This Wasn’t in the Job Description…
I stabbed myself on Friday.
Our recently sharpened kitchen knives cut through all kinds of things much better now, including the skin at the joint between by thumb and index finger. I took ibuprofen for the pain and put on some neosporin for the disinfecting angle. I wore a bandage to prevent Stuff from getting into the 1/2″ to 3/4″ puncture wound. I drank another beer for the pain.
That’s not necessarily the “job” for beer, but it’s the application to which I put it.
There’s a carpentry maxim that you should use the proper tool for the job. There’s a theater corollary that the proper tool is the closest one at hand, but anyone who’s ever tried to drive a nail with a crescent wrench knows the mechanics just don’t work out as well.
My job doesn’t define me in the way that a hammer’s job defines a hammer, but there are mental parallels nevertheless. When I was writing my dissertation, I really really really wanted the academic job that was the obvious conclusion to my education. But the job of that Ph.D. was not to get me a job, it was just to educate me. By the time I did get a job, I didn’t want it on any terms whatsoever, and when the time came to consider going full-time, I opted not to apply. And I became a carpenter, again.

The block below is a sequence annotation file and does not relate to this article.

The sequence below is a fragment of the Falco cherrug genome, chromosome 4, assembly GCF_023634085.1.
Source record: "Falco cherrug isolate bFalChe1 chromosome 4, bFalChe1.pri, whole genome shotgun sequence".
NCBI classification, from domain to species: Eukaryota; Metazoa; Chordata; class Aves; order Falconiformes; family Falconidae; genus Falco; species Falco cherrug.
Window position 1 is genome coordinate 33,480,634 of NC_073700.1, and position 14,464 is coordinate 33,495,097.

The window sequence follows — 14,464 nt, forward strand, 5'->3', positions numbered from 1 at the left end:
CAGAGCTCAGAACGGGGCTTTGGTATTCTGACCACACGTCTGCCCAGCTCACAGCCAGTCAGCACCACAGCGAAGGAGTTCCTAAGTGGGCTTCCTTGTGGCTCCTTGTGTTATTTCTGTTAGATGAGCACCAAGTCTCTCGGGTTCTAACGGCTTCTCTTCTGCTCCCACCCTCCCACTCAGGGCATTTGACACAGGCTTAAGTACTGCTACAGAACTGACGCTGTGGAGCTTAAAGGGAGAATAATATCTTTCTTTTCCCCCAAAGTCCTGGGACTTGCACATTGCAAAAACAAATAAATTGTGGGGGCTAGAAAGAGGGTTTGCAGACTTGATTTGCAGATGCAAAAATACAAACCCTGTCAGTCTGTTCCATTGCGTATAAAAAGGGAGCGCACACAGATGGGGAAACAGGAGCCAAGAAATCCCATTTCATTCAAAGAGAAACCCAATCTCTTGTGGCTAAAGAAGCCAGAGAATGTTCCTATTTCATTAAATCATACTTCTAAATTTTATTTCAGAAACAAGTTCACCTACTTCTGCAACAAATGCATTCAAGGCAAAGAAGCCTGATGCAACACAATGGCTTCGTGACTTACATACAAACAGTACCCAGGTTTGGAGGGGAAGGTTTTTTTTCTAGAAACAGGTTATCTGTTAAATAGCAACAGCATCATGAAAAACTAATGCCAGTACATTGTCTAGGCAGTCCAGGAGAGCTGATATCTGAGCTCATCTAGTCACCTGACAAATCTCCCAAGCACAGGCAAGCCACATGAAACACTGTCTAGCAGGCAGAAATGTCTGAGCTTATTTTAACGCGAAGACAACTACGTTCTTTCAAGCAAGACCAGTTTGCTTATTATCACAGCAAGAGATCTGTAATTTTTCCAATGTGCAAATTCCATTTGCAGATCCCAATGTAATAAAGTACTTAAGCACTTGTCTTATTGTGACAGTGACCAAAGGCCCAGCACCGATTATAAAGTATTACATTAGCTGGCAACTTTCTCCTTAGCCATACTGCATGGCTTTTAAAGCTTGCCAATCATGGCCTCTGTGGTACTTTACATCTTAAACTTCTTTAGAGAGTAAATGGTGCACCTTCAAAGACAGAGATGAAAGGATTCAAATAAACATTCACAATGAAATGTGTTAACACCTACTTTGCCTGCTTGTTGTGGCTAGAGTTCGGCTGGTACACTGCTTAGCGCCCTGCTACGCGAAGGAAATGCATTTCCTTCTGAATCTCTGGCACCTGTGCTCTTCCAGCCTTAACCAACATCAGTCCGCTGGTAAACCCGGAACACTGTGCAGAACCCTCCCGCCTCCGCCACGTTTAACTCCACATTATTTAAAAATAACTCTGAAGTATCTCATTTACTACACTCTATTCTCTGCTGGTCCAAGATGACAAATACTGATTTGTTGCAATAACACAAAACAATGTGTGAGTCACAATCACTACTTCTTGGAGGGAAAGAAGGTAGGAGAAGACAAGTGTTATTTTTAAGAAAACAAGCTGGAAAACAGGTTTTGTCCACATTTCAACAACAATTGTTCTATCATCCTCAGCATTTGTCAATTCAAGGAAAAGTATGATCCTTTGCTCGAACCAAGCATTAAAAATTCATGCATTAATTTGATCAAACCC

It might be easier for me to disconnect my career from my person because I’ve never really had a career, just a number of different jobs. But I still wonder about my “function” sometimes. And I’m not a particularly religious person, so this is not particularly easy to answer. Is it easier if you belong to a religion? I’m partial to the existentialist statement that we’re responsible for our actions (and some of their consequences) in this world, and therefore what we should be doing is trying to make the world a better place. I believe we can do this on immediate scales of supporting one another in friendship and easing one another through pain, celebrating each others’ joys. We can do this on large scales with social programs like the one my brother administers in hospice and palliative care in East Africa. But you need both. Heartless social policy fulfills a bodily need, but not a mental or emotional or a spiritual one, depending on how you count.
The struggle for me is always balancing the long and the short term, making a sacrifice or a compromise here because that will help the situation over there. Lisa and I call it investing, even though we’re not talking about money. We invest in a community, in our relationship with one another. It’s not horse-trading, which is just a business decision, but negotiated with respect and love.
Cancer doesn’t have a long term job. It’s all short term. Grow grow grow grow grow. It doesn’t care if it kills its host because it’s not its job to care. It just wants to keep growing.
I should probably avoid thinking in functionalist terms. It doesn’t get me anywhere. Even though that’s exactly what it’s supposed to do.